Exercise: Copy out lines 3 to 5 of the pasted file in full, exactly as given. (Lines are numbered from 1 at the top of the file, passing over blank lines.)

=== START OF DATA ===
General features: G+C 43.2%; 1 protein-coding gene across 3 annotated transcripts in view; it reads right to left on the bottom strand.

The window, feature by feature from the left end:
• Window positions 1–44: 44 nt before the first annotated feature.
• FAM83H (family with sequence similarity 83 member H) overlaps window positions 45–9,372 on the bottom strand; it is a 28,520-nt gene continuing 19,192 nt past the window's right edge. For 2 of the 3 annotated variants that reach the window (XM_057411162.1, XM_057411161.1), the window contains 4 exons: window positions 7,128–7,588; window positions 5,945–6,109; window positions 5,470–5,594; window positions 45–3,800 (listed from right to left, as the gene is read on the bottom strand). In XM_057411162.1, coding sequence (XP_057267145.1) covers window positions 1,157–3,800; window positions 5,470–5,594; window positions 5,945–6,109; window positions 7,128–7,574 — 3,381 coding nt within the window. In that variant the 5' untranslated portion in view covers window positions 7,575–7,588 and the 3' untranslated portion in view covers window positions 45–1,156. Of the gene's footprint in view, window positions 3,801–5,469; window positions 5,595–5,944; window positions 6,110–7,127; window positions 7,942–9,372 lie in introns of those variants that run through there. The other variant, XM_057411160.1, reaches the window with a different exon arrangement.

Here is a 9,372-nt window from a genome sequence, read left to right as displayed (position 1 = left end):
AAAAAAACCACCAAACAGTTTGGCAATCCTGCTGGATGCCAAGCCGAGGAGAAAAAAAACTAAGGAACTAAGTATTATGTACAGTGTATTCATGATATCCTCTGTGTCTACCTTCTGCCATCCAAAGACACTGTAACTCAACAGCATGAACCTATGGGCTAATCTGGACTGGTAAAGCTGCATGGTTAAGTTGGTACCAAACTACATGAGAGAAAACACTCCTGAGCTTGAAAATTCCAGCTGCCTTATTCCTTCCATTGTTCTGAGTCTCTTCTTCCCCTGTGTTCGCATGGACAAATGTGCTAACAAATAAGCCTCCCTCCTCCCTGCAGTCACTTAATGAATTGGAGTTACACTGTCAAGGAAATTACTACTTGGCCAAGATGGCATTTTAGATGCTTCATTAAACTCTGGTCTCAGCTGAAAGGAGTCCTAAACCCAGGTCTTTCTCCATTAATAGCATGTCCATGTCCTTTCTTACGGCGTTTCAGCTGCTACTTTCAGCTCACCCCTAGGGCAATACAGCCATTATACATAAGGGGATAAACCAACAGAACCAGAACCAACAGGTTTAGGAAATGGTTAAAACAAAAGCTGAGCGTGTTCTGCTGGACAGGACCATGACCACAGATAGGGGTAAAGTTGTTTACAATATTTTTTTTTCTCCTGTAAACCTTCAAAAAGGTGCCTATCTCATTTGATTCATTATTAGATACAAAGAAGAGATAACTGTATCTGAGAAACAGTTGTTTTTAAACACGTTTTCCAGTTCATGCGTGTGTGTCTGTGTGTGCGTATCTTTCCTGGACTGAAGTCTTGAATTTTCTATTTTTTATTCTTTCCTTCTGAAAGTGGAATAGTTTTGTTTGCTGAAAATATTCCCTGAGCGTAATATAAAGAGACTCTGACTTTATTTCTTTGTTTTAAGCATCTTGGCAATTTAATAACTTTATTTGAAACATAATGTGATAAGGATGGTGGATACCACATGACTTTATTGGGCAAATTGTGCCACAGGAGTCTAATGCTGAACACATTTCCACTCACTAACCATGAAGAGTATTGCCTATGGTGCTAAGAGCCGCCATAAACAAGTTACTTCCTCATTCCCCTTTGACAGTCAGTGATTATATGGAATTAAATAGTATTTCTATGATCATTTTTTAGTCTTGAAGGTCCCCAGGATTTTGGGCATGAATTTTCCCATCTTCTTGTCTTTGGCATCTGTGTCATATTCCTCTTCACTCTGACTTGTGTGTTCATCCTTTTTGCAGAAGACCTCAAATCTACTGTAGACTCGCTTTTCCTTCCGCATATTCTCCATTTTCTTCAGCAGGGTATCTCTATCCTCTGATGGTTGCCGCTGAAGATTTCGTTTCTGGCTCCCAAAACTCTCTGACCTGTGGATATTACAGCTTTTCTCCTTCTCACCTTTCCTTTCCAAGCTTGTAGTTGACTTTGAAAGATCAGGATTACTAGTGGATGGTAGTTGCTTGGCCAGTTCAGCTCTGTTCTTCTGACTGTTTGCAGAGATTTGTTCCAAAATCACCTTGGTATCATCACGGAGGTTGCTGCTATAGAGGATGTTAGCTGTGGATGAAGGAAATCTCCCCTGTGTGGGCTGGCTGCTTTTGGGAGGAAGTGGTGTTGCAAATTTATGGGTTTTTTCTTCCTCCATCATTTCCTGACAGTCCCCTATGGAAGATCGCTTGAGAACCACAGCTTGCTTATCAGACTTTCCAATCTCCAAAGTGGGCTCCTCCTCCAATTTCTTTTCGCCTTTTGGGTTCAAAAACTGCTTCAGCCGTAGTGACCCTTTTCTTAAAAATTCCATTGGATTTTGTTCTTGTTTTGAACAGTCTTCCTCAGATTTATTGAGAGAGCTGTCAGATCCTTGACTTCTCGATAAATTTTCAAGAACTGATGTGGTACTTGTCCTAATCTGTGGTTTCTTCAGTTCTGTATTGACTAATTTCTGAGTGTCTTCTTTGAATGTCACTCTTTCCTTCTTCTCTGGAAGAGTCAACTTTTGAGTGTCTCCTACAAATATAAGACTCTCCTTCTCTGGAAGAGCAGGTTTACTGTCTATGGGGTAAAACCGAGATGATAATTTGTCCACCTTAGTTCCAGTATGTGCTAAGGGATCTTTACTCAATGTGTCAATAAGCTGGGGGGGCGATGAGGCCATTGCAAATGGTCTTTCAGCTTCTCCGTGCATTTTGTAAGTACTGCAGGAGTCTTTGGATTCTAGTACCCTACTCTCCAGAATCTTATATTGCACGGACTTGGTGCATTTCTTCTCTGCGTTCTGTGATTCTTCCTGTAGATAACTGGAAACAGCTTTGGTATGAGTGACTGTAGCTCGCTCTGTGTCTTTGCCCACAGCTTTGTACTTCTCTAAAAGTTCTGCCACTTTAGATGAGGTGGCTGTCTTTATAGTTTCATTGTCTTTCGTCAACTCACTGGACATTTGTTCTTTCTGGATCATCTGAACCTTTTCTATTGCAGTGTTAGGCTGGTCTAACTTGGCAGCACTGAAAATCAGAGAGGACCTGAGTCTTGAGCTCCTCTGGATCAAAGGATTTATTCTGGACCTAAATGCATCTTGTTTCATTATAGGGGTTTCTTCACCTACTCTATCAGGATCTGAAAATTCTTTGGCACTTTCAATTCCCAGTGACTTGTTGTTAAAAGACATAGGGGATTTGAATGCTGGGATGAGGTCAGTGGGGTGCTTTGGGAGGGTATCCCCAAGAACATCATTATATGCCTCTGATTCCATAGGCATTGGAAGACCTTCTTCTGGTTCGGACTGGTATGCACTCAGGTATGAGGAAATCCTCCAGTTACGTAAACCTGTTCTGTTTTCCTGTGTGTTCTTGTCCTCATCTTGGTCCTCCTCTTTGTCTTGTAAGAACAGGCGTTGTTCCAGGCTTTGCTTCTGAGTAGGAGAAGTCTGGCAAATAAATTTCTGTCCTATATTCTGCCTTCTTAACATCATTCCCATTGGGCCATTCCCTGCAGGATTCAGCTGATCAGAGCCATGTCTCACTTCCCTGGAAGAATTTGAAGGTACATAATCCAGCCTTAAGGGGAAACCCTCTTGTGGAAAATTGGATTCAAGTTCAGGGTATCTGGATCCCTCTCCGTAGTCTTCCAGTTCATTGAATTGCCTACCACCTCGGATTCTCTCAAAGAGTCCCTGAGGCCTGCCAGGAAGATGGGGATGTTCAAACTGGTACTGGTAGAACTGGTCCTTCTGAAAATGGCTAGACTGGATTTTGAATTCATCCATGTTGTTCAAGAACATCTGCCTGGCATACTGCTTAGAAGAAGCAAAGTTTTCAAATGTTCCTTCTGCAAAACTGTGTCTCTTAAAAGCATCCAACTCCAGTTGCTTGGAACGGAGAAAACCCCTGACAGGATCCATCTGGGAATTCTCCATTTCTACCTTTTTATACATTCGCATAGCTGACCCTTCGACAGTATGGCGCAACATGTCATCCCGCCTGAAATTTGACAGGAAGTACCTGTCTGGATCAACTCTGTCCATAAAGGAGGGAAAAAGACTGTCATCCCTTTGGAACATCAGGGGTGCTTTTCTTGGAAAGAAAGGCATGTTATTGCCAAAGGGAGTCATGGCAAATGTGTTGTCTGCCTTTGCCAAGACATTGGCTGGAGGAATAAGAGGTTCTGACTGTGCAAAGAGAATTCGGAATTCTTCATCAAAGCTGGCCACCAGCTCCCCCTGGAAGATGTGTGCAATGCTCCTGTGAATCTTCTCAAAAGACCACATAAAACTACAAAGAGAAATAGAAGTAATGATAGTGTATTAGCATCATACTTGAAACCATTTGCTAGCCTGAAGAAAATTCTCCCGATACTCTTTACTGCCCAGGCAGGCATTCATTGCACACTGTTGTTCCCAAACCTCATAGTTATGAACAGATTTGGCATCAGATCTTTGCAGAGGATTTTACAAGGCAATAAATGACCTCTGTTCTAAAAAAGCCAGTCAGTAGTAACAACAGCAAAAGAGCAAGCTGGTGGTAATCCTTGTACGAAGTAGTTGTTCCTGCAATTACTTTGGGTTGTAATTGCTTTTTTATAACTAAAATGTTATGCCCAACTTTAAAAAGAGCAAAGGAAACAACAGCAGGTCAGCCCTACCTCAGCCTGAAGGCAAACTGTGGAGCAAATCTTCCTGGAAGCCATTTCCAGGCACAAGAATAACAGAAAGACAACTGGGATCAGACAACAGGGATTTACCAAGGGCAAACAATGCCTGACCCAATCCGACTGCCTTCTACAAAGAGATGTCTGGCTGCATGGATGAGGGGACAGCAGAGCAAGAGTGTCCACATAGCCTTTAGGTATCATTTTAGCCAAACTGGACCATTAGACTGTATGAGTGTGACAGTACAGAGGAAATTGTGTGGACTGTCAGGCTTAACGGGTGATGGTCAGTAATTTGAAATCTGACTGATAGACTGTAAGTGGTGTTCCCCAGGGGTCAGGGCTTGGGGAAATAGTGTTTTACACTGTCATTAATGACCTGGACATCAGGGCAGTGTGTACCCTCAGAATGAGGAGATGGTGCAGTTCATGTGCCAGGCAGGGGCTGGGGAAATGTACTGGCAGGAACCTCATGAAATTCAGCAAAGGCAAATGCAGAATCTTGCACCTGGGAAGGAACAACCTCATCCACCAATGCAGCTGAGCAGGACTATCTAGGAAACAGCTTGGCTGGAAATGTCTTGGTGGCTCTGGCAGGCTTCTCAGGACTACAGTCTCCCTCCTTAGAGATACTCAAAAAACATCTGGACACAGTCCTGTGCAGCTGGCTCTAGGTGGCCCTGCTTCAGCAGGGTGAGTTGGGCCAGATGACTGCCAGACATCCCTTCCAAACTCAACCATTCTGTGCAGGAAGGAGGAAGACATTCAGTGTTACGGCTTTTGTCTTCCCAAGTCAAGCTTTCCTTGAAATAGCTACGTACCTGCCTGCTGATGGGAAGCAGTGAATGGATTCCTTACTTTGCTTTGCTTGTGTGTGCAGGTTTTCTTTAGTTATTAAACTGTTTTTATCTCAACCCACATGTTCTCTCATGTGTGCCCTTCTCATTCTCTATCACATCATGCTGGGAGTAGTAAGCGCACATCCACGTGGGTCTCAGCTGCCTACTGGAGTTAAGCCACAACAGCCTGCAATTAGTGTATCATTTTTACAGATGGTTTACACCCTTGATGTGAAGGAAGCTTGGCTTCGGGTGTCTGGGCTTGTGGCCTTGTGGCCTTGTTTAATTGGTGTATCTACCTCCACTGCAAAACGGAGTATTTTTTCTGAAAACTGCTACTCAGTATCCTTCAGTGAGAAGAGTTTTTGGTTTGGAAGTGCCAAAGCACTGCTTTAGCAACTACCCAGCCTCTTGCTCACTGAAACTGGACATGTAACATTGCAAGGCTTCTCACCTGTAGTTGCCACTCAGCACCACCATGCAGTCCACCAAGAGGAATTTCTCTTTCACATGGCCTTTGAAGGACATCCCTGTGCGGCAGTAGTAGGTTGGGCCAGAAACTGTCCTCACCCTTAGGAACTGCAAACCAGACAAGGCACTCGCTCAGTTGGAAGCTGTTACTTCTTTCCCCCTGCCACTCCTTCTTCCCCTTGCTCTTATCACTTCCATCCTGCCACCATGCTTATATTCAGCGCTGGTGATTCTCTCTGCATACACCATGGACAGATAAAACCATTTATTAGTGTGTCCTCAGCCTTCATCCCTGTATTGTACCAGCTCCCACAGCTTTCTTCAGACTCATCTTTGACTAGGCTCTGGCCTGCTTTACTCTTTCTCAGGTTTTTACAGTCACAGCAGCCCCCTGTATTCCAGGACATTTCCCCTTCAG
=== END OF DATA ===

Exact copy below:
• Window positions 1–44: 44 nt before the first annotated feature.
• FAM83H (family with sequence similarity 83 member H) overlaps window positions 45–9,372 on the bottom strand; it is a 28,520-nt gene continuing 19,192 nt past the window's right edge. For 2 of the 3 annotated variants that reach the window (XM_057411162.1, XM_057411161.1), the window contains 4 exons: window positions 7,128–7,588; window positions 5,945–6,109; window positions 5,470–5,594; window positions 45–3,800 (listed from right to left, as the gene is read on the bottom strand). In XM_057411162.1, coding sequence (XP_057267145.1) covers window positions 1,157–3,800; window positions 5,470–5,594; window positions 5,945–6,109; window positions 7,128–7,574 — 3,381 coding nt within the window. In that variant the 5' untranslated portion in view covers window positions 7,575–7,588 and the 3' untranslated portion in view covers window positions 45–1,156. Of the gene's footprint in view, window positions 3,801–5,469; window positions 5,595–5,944; window positions 6,110–7,127; window positions 7,942–9,372 lie in introns of those variants that run through there. The other variant, XM_057411160.1, reaches the window with a different exon arrangement.

Here is a 9,372-nt window from a genome sequence, read left to right as displayed (position 1 = left end):